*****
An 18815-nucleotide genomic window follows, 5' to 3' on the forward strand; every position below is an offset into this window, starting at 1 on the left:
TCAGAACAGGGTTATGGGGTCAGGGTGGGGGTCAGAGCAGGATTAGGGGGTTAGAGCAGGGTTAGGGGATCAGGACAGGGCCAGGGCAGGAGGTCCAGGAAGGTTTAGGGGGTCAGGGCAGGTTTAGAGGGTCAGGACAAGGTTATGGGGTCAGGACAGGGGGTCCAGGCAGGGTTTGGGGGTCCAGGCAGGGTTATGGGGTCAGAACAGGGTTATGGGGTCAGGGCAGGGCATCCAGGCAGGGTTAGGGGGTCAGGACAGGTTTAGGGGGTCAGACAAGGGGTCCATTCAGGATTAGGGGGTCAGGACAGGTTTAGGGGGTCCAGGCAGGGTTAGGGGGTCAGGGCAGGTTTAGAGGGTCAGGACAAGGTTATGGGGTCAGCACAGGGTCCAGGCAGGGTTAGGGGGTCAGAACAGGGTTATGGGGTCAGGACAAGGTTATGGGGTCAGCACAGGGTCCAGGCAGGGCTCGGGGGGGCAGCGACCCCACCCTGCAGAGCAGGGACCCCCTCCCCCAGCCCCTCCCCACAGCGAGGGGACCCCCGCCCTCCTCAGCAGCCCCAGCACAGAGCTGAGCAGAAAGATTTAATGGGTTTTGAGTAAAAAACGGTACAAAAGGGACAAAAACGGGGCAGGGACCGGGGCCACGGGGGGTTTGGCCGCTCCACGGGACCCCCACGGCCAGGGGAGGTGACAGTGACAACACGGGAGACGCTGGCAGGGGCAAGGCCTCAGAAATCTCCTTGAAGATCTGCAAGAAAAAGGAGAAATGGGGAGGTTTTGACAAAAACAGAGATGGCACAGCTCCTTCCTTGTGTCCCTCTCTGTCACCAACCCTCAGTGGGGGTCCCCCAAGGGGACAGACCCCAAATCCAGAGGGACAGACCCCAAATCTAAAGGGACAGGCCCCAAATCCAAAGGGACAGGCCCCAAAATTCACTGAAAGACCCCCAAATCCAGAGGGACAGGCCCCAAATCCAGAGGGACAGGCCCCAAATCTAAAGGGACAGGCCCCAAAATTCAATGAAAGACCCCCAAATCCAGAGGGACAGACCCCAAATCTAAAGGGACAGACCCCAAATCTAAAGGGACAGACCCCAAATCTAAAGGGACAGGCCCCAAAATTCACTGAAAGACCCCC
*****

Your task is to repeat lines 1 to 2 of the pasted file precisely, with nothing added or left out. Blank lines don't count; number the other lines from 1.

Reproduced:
An 18815-nucleotide genomic window follows, 5' to 3' on the forward strand; every position below is an offset into this window, starting at 1 on the left:
TCAGAACAGGGTTATGGGGTCAGGGTGGGGGTCAGAGCAGGATTAGGGGGTTAGAGCAGGGTTAGGGGATCAGGACAGGGCCAGGGCAGGAGGTCCAGGAAGGTTTAGGGGGTCAGGGCAGGTTTAGAGGGTCAGGACAAGGTTATGGGGTCAGGACAGGGGGTCCAGGCAGGGTTTGGGGGTCCAGGCAGGGTTATGGGGTCAGAACAGGGTTATGGGGTCAGGGCAGGGCATCCAGGCAGGGTTAGGGGGTCAGGACAGGTTTAGGGGGTCAGACAAGGGGTCCATTCAGGATTAGGGGGTCAGGACAGGTTTAGGGGGTCCAGGCAGGGTTAGGGGGTCAGGGCAGGTTTAGAGGGTCAGGACAAGGTTATGGGGTCAGCACAGGGTCCAGGCAGGGTTAGGGGGTCAGAACAGGGTTATGGGGTCAGGACAAGGTTATGGGGTCAGCACAGGGTCCAGGCAGGGCTCGGGGGGGCAGCGACCCCACCCTGCAGAGCAGGGACCCCCTCCCCCAGCCCCTCCCCACAGCGAGGGGACCCCCGCCCTCCTCAGCAGCCCCAGCACAGAGCTGAGCAGAAAGATTTAATGGGTTTTGAGTAAAAAACGGTACAAAAGGGACAAAAACGGGGCAGGGACCGGGGCCACGGGGGGTTTGGCCGCTCCACGGGACCCCCACGGCCAGGGGAGGTGACAGTGACAACACGGGAGACGCTGGCAGGGGCAAGGCCTCAGAAATCTCCTTGAAGATCTGCAAGAAAAAGGAGAAATGGGGAGGTTTTGACAAAAACAGAGATGGCACAGCTCCTTCCTTGTGTCCCTCTCTGTCACCAACCCTCAGTGGGGGTCCCCCAAGGGGACAGACCCCAAATCCAGAGGGACAGACCCCAAATCTAAAGGGACAGGCCCCAAATCCAAAGGGACAGGCCCCAAAATTCACTGAAAGACCCCCAAATCCAGAGGGACAGGCCCCAAATCCAGAGGGACAGGCCCCAAATCTAAAGGGACAGGCCCCAAAATTCAATGAAAGACCCCCAAATCCAGAGGGACAGACCCCAAATCTAAAGGGACAGACCCCAAATCTAAAGGGACAGACCCCAAATCTAAAGGGACAGGCCCCAAAATTCACTGAAAGACCCCC